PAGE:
If your application was posted to us before the new fees came into effect and is post marked with a date before Friday 4 November then the old fee will apply. If you enclosed the old fee but the new fee is required, we will contact you to arrange payment of the additional fee. If we don’t contact you it is most likely that your application has been processed under the old fee.

                12. Now that the passport fee has increased I am unable to pay the additional cost immediately. What are my options for paying the additional amount?
                You will be notified by letter that your application is short paid.

                When you are in a position to make the additional payment either:
              • Call our Contact Centre on 0800 22 50 50 to provide credit card authorisation; or
              • Post a cheque or money order to PO Box 10-526, Wellington.

                You will be required to make the additional payment within six months of receiving our initial letter notifying your application is short paid. If the required additional payment is not made then you will not be refunded the initial payment made.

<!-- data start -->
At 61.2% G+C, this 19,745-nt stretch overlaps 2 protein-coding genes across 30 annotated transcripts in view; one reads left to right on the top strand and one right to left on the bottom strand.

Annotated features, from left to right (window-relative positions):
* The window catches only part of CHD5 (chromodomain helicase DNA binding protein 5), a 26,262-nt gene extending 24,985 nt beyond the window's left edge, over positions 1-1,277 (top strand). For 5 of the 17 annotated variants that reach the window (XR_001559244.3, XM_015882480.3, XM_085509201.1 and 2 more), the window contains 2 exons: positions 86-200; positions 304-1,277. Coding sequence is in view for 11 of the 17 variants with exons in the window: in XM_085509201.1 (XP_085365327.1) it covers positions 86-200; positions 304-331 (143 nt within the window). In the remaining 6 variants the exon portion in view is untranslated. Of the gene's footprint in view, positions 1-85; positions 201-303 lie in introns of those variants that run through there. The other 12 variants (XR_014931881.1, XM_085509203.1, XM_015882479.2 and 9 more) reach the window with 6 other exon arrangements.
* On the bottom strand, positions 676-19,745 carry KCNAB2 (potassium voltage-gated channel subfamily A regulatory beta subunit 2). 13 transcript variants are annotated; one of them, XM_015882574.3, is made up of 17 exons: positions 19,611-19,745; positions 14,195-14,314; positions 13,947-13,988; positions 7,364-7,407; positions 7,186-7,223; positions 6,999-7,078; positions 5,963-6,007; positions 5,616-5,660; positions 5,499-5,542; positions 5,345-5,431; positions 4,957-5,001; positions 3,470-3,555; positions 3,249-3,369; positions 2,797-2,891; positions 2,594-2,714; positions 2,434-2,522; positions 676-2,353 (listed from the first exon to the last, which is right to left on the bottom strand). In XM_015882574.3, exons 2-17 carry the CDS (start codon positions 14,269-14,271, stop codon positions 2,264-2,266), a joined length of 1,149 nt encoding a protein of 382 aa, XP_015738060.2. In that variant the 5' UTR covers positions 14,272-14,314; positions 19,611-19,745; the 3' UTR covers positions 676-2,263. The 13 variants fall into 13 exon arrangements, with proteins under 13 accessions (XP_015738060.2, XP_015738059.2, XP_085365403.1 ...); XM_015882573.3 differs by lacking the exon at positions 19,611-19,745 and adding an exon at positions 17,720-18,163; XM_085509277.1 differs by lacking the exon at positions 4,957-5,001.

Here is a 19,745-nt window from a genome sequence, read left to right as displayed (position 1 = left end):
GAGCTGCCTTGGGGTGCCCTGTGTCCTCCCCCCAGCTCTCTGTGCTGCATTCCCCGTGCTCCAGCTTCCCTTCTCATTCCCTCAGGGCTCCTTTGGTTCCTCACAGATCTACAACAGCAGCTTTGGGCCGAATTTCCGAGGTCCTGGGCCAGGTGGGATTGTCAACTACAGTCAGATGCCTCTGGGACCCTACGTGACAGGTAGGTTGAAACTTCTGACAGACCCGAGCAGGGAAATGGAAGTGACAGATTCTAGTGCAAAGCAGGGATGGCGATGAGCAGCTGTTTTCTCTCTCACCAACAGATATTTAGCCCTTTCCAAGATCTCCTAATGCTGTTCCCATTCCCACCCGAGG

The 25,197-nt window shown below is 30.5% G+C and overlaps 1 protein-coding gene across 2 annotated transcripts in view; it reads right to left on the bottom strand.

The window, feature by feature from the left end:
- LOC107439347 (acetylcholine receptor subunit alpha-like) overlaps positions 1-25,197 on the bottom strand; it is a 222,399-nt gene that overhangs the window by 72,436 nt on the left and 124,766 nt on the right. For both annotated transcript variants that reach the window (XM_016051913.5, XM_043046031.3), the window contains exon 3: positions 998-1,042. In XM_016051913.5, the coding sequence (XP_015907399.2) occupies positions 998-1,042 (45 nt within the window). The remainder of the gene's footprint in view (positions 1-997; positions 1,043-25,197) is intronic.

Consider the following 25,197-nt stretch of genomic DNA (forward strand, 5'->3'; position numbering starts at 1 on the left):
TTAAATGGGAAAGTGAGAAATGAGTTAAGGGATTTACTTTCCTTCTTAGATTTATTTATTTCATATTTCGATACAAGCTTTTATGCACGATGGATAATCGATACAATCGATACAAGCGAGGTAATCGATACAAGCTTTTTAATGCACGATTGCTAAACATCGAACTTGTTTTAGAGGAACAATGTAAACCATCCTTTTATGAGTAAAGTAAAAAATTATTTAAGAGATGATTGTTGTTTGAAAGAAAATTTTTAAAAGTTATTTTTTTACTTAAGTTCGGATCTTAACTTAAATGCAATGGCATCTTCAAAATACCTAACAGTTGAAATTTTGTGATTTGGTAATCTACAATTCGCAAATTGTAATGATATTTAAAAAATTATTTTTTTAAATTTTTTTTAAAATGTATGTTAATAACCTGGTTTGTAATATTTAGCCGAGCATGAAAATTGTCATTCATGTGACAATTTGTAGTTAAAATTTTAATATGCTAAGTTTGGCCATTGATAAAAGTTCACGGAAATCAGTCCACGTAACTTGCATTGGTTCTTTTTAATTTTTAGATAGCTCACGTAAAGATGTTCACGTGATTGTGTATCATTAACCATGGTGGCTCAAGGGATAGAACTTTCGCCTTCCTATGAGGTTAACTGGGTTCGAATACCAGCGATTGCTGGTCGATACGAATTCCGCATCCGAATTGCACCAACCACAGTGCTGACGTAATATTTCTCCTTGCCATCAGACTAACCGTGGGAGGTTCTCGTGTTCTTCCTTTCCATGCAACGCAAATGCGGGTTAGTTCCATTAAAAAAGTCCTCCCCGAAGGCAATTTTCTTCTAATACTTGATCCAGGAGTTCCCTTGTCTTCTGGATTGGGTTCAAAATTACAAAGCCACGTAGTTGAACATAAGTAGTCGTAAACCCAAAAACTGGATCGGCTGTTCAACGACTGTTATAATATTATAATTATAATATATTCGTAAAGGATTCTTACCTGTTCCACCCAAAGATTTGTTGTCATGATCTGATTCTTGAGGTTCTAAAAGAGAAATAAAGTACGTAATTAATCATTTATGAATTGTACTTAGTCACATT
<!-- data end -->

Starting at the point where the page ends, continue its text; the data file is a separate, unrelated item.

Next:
If you think you are unable to make the additional payment within the six-month period we recommend that you advise the Department of Internal Affairs in writing that you wish to withdraw your passport application. You will be refunded your initial payment by cheque.

                13. I submitted my passport application prior to the 4th November 2005 and paid the fee of $71. However, I was notified that I needed to provide additional information/photographs to meet the passport application requirements. I now need my passport application to be processed urgently, what do I have to do?
                You must provide the additional information that was requested, and can upgrade your passport application to an Urgent Service or Callout Service. Because the fees have changed, if you choose to upgrade your application to an Urgent Service you will need to pay an additional $150, if you choose to upgrade your application to a Callout Service you will need to pay an additional $500.

                If you choose not to upgrade your application, it will be processed in the standard time (10 days) once we have received the additional information, so long as this results in a correctly completed application being lodged.